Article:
Halloween marathon continues as we move onto the next pairing of the next movie of the Living Dead franchise, Dawn of the Dead matched up with the 2004 remake that also happens to be one of my favorite zombie movies (but surprisingly, I’ve never written a review for it).
Let’s check it out!
Dawn of the Dead (1978)
Director (and writer): George A. Romero
Cast: David Emge, Ken Foree, Scott H. Reiniger, Gaylen Ross, David Crawford, David Early, Richard France
Following an ever-growing epidemic of zombies that have risen from the dead, two Philadelphia S.W.A.T. team members, a traffic reporter, and his television executive girlfriend seek refuge in a secluded shopping mall. – IMDB
Set in a shopping mall with four people barricading themselves in a hidden nook of the building while being in the more optimal position of being somewhere that can support their needs for the time-being, Dawn of the Dead is a fairly straight-forward movie of people with different skill sets stuck together with an escape helicopter on the roof ready to leave if anything happens.
With movies like this with small cast and one setting, its really a big reliance of giving space to set up both the location and the characters while of course, learning more about the zombies in this world. In terms of the location, the mall is pretty well laid out. There is a lot more exploring of the key locations they frequent both at the beginning when they first get there and the end when a group of raiders come crashing in and the aftermath of how to escape this now unsafe space.
The characters quickly drop from four to three which spans for a decent part of the movie. Considering the small group, its expected that it doesn’t drop too fast. The three characters, while diverse in their skills and they do build a bonding together and a way to function together, its a fairly slow part of the movie as they live in the mundane routine of being trapped together. At the same time, they are caught in the situation of the girlfriend character being pregnant but also trying to help with what she can to not be the typical damsel in distress. These three characters are okay to watch. Perhaps the least intriguing parts is the middle bit when they are together and it gets a little slow. Not to mention the group of motorcycle raiders comes crashing in and is led by a cameo role by Tom Savini.
The first movie gave an introduction that the zombies are slow and came back from the dead. In this one, its still a bit of the same except highlighting the spread of the zombie apocalypse. Perhaps the ending is where the key point is that links to the next movie a little bit (as an afterthought of watching Day of the Dead, that I will talk about soon).
Dawn of the Dead (2004)
Director: Zack Snyder
Cast: Sarah Polley, Ving Rhames, Jake Weber, Mekhi Phifer, Ty Burrell, Michael Kelly, Kevin Zegers, Michael Barry, Lindy Booth, Jayne Eastwood, Boyd Banks, Inna Korobkina, R.D. Reid, Kim Poirier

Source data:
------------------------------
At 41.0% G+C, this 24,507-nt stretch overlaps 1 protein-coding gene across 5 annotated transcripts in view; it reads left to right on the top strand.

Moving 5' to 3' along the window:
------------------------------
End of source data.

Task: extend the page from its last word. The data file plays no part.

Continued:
A nurse, a policeman, a young married couple, a salesman and other survivors of a worldwide plague that is producing aggressive, flesh-eating zombies, take refuge in a mega Midwestern shopping mall. – IMDB
Dawn of the Dead remake is one of the few movies that I enjoy in Zack Snyder’s filmography. Its not that I dislike it so much as I’m just not a big fan of a good portion of his latest work with DC movies. But that’s a discussion for another day (maybe if Movies and Tea ever does a season on Zack Synder). As a full length feature film debut, Snyder shows some great potential. The remake takes some similar choices such as its setting and also having a pregnant woman in the group however, that about stops since it then proceeds with a great choice of having a bigger cast of characters. It amends the slow pace of the first film. Of course, the arguing point of having more characters is that these people will have less depth and a varying amount of time spent with them but then on the upside, gives more bodies to be lost when the time comes. In reality, zombie movies work a lot like shark movies in that aspect, right?
The array of characters actually does give a lot of room for more relationships to bond and some standout characters to pop up. Sarah Polley as the main female character Ana is really great as she is rather tough right from the start to the end and she forms a connection with Michael (Jake Weber) who is a quiet and resourceful character that seems to have some story behind him as well. One of the more fun times is the slice of joy that Ving Rhames’ character Kenneth finds as he befriends a man across the parking lot that runs the gun shop. With security guards and people of different backgrounds and priorities in mind, this group eventually faces the same issue of having to find a way to exit which leads them to a credit scene that shows their escape and what happens.
Watching the original and then watching the remake again actually makes for a great appreciation since the script itself as well as some of the supporting roles give a nod to the original. Whether its having Tom Savini also pop up in the role as the country sheriff as well as one of the main characters in the original, Ken Foree pops up as a Televangelist role saying the same line that he did in the original “When there’s no more room in Hell, the dead will walk the Earth”. I may have forgotten some of the other things but noticing these little elements adds a lot to this film in general.
That’s it for this double feature!
Have you seen Dawn of the Dead (original, remake or both)? Thoughts?